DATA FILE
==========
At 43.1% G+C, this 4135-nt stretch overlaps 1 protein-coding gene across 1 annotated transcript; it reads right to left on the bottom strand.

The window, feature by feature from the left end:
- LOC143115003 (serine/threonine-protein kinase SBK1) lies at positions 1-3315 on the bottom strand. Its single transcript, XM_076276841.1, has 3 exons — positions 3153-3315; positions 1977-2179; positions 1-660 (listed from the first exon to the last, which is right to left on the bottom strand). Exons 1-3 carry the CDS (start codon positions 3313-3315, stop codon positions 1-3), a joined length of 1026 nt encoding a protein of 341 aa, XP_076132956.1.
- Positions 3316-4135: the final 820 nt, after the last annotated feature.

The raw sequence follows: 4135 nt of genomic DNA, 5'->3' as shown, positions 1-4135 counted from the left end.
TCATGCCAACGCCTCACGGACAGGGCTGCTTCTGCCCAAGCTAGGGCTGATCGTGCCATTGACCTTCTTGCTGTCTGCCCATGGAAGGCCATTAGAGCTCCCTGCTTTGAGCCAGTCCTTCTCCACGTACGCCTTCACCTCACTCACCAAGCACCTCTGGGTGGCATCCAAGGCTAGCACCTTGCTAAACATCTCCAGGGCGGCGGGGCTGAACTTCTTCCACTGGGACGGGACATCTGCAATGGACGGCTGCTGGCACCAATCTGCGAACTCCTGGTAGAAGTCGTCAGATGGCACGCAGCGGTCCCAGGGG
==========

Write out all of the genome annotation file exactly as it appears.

At 43.1% G+C, this 4135-nt stretch overlaps 1 protein-coding gene across 1 annotated transcript; it reads right to left on the bottom strand.

The window, feature by feature from the left end:
- LOC143115003 (serine/threonine-protein kinase SBK1) lies at positions 1-3315 on the bottom strand. Its single transcript, XM_076276841.1, has 3 exons — positions 3153-3315; positions 1977-2179; positions 1-660 (listed from the first exon to the last, which is right to left on the bottom strand). Exons 1-3 carry the CDS (start codon positions 3313-3315, stop codon positions 1-3), a joined length of 1026 nt encoding a protein of 341 aa, XP_076132956.1.
- Positions 3316-4135: the final 820 nt, after the last annotated feature.

The raw sequence follows: 4135 nt of genomic DNA, 5'->3' as shown, positions 1-4135 counted from the left end.
TCATGCCAACGCCTCACGGACAGGGCTGCTTCTGCCCAAGCTAGGGCTGATCGTGCCATTGACCTTCTTGCTGTCTGCCCATGGAAGGCCATTAGAGCTCCCTGCTTTGAGCCAGTCCTTCTCCACGTACGCCTTCACCTCACTCACCAAGCACCTCTGGGTGGCATCCAAGGCTAGCACCTTGCTAAACATCTCCAGGGCGGCGGGGCTGAACTTCTTCCACTGGGACGGGACATCTGCAATGGACGGCTGCTGGCACCAATCTGCGAACTCCTGGTAGAAGTCGTCAGATGGCACGCAGCGGTCCCAGGGG